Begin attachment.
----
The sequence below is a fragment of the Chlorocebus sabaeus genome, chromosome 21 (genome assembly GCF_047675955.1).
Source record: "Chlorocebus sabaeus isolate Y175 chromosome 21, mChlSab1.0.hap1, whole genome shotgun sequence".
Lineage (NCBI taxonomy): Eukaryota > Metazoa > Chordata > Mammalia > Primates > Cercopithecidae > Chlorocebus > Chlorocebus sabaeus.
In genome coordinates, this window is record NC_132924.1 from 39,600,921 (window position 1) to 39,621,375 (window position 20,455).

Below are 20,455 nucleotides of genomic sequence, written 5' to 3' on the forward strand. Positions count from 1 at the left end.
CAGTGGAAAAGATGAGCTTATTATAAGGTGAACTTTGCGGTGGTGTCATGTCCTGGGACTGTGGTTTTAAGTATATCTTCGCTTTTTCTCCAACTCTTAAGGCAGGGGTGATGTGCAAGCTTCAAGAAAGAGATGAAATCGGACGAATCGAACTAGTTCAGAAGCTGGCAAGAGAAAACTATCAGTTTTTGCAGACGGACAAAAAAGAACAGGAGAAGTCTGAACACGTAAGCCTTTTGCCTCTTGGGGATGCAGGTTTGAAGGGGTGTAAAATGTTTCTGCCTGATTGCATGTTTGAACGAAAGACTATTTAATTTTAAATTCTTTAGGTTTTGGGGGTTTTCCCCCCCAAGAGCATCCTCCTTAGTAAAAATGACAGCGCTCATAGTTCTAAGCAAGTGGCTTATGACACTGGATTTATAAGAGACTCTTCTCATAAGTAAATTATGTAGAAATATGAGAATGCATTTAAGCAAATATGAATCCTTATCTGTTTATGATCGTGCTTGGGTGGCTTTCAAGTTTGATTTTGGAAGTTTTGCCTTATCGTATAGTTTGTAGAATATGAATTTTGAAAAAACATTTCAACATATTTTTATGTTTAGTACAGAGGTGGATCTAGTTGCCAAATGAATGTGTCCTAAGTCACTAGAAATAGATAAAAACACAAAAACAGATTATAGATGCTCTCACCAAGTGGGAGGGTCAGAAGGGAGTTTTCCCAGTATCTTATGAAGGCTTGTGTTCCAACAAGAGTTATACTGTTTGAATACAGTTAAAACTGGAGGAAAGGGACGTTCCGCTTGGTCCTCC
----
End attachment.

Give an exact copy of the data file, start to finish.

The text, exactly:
The sequence below is a fragment of the Chlorocebus sabaeus genome, chromosome 21 (genome assembly GCF_047675955.1).
Source record: "Chlorocebus sabaeus isolate Y175 chromosome 21, mChlSab1.0.hap1, whole genome shotgun sequence".
Lineage (NCBI taxonomy): Eukaryota > Metazoa > Chordata > Mammalia > Primates > Cercopithecidae > Chlorocebus > Chlorocebus sabaeus.
In genome coordinates, this window is record NC_132924.1 from 39,600,921 (window position 1) to 39,621,375 (window position 20,455).

Below are 20,455 nucleotides of genomic sequence, written 5' to 3' on the forward strand. Positions count from 1 at the left end.
CAGTGGAAAAGATGAGCTTATTATAAGGTGAACTTTGCGGTGGTGTCATGTCCTGGGACTGTGGTTTTAAGTATATCTTCGCTTTTTCTCCAACTCTTAAGGCAGGGGTGATGTGCAAGCTTCAAGAAAGAGATGAAATCGGACGAATCGAACTAGTTCAGAAGCTGGCAAGAGAAAACTATCAGTTTTTGCAGACGGACAAAAAAGAACAGGAGAAGTCTGAACACGTAAGCCTTTTGCCTCTTGGGGATGCAGGTTTGAAGGGGTGTAAAATGTTTCTGCCTGATTGCATGTTTGAACGAAAGACTATTTAATTTTAAATTCTTTAGGTTTTGGGGGTTTTCCCCCCCAAGAGCATCCTCCTTAGTAAAAATGACAGCGCTCATAGTTCTAAGCAAGTGGCTTATGACACTGGATTTATAAGAGACTCTTCTCATAAGTAAATTATGTAGAAATATGAGAATGCATTTAAGCAAATATGAATCCTTATCTGTTTATGATCGTGCTTGGGTGGCTTTCAAGTTTGATTTTGGAAGTTTTGCCTTATCGTATAGTTTGTAGAATATGAATTTTGAAAAAACATTTCAACATATTTTTATGTTTAGTACAGAGGTGGATCTAGTTGCCAAATGAATGTGTCCTAAGTCACTAGAAATAGATAAAAACACAAAAACAGATTATAGATGCTCTCACCAAGTGGGAGGGTCAGAAGGGAGTTTTCCCAGTATCTTATGAAGGCTTGTGTTCCAACAAGAGTTATACTGTTTGAATACAGTTAAAACTGGAGGAAAGGGACGTTCCGCTTGGTCCTCC